Best,
Matteo

Dear Matteo,

Are you simply using the BeamDyn input files provided for the NREL 5-MW baseline turbine? My guess is you’ll need to drop the glue code time step (DT) to run the model with BeamDyn enabled. In the OpenFAST v3.0 r-test, the NREL 5-MW baseline turbine model with ElastoDyn (5MW_Land_DLL_WTurb.fst) uses DT = 0.00625 s, but the equivalent model with BeamDyn (5MW_Land_BD_DLL_WTurb.fst) uses DT = 0.0015 s.

Best regards,

Dear Jason,

Thanks for the advice, now it works!

What I am wondering now is how to recognise modes from the Campbell csv file that I get for each operating point (see attached).
The implemented routines recognize the first 2 modes for flap and lag and generate a figure directly.
However, I would like to recognize higher modes and extract the numerical values (even of the first 2) in order to plot them as I like.

From the csv file, I see that each mode has its magnitude and phase related to translations and rotation that I cannot figure out how to connect to the different mode shapes. Can you please give me an hint on how to associate each mode (1,2,3…) to its physical meaning?

Best,
Matteo
Campbell_Point01.csv (755 KB)

Dear Matteo,

The process of identifying the full-system modes from the eigensolution is not straightforward, but has been discussed many times on this forum. I suggest searching and reviewing the various topics where it has been discussed. Proper identification becomes more difficult for the higher modes. The mode shape visualization capability can be used to aid in the process.

Best regards,

Dear Jason,

Thank you so much for all the information.
I will try to implement all the advices you give me and let you know.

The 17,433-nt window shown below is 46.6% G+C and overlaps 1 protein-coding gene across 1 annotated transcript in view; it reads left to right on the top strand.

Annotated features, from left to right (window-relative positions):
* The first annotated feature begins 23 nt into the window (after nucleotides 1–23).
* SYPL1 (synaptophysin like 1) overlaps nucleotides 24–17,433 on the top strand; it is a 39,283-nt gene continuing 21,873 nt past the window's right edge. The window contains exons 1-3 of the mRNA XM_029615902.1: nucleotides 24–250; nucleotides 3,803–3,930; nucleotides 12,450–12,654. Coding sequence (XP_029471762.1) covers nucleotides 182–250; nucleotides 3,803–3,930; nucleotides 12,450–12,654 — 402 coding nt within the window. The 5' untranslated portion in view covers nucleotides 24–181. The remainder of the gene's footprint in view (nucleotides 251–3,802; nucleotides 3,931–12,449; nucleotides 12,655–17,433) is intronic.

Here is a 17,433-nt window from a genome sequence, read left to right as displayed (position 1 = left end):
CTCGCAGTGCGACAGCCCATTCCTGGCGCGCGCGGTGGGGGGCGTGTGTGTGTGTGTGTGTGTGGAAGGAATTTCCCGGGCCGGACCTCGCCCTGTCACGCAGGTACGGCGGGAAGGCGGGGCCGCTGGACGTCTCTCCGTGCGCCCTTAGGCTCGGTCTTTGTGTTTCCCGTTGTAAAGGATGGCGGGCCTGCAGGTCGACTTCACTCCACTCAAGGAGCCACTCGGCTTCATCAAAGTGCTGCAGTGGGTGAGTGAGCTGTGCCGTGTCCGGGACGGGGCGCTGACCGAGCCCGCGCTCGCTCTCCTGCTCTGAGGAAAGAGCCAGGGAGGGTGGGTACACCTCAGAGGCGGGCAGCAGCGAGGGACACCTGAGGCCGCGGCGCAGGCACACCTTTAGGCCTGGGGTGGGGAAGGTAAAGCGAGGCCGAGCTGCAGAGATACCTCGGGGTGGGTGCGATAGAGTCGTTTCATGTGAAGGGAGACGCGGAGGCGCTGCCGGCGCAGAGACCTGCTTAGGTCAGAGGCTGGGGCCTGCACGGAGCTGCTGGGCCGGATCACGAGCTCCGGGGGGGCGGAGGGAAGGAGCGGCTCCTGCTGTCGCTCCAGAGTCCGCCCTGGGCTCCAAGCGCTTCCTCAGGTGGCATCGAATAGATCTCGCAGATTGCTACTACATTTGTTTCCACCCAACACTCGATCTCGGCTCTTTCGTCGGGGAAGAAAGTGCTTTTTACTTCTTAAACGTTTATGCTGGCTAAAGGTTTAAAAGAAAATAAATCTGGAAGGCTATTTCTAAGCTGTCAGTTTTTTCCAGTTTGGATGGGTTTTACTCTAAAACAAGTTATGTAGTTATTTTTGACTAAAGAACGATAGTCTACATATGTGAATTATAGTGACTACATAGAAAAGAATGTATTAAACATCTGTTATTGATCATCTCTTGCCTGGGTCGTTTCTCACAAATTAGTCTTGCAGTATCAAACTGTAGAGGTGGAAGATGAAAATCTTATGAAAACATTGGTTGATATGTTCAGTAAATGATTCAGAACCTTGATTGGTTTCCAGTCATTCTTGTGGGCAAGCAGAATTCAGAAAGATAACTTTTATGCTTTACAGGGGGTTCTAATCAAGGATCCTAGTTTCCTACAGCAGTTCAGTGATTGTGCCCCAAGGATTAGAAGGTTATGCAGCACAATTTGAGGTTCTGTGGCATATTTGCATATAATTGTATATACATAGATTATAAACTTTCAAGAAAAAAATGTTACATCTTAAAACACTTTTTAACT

Best,
Matteo

Dear Jason,

A I am still working on the computation of the modal damping both in power production and idling.
In power production regime everything goes smoothly after the adaptation of the Campbell tool you provided me.

Regarding the idling condition however, I am experiencing problems in the linearization process.
I have imposed a 90° pitch for the blade and an extreme wind (coherent with the EWM) and run the simulation for different values of the yaw angle.
The problem is that a steady solution cannot be found (even if I use very long simulation times) even if the rotor is actually spinning very slowly with an approximately constant speed. In some other cases instead, the azimuth position oscillates around a mean position.
Hence in both case a steady state solution should be found, correct?
Do you have any guess of what is going on?

What I am currently trying to obtain is something very similar to what you have done in your paper (“Aeroelastic Instabilities of Large Offshore and Onshore Wind Turbines”) in Section 5.3 using iced blades.
Maybe you have some suggestion on how to approach the problem.

Best regards,
Matteo

Dear Matteo,

Have you plotted the time series of various displacements (blade deflection, tower deflection, etc.); are the results converging such that a steady-state condition is clear?

Best regards,

Dear Jason,

I have plotted some interesting quantities and the results are shown below. Everything seems to reach a steady state condition.
I am trying the linearize using CalcSteady=true and TrimCase=2 (as shown in the picture below). In this way, once the rotational speed reaches a constant value, the torque should be constant too and a steady solution should be found.

Regards,
Matteo



Dear Matteo,

Are you forcing a slow roll through a small amount of generator torque? For an idling condition, normally I’d expect the generator torque to be zero; a slow roll can be forced be reducing the blade pitch a bit lower than 90 degrees.

Otherwise, it looks like the solution is not diverging, but is taking a very long time to converge (especially blade flapwise deflection). You could find the mean value of the responses you are seeing and set those as initial conditions in the simulations. You could also try increasing TMax to see if a solution can eventually be found.

Best regards,